On the Fourth of July, Uggla was hitting .173/.241/.327. Over the remainder of the season, he hit .301/.386/.596. Uggla’s massive hot streak, highlighted by a 33-game hitting streak, helped keep the Braves afloat while some other guys were struggling, and brought his season numbers up to a respectable level (.233/.311/.453), even though it was still the worst year of his career and not really what the Braves expected.
That being said, he led the team in homers, RBI, and runs scored. In large part, this is because he led the team in games played, missing only one. Given the injury problems of some of the Braves’ bellweather players, Uggla’s ability to stay in the lineup is a big help.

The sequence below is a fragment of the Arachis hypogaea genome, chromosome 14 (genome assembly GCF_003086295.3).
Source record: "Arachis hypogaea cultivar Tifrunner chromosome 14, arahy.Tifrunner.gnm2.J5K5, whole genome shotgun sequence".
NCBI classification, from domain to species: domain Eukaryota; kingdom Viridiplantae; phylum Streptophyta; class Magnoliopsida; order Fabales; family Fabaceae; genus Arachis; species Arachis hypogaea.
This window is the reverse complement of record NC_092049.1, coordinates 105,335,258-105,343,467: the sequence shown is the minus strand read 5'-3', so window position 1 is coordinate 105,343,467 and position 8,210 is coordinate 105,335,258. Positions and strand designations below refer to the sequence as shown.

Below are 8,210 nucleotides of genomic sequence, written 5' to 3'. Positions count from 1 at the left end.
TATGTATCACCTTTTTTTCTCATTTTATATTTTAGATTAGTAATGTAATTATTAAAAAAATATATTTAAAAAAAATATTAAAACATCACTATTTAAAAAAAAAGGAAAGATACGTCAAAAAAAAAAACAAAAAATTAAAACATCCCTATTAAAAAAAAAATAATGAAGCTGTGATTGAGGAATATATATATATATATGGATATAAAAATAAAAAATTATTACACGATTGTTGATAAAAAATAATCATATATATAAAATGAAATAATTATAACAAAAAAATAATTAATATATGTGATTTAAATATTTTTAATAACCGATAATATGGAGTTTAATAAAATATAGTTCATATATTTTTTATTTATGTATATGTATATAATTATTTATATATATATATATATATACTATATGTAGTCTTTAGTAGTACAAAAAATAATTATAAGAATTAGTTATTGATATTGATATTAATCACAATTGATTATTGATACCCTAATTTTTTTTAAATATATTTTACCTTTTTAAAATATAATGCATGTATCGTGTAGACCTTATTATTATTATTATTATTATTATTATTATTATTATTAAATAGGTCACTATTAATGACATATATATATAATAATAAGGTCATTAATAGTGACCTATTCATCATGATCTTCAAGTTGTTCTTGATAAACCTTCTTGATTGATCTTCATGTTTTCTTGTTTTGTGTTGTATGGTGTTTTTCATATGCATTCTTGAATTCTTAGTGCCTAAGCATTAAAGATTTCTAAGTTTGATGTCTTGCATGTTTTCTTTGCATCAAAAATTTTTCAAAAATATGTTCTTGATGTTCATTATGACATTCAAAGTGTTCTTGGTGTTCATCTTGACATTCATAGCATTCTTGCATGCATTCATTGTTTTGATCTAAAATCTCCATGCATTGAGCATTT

He’s a bad second baseman; the Braves took a pretty big hit replacing Martin Prado with Uggla. You might be willing to take the poor range if he offered something else, or was at least one of those “makes the plays he should” guys, but he fielded .980; the league average at the position was .985.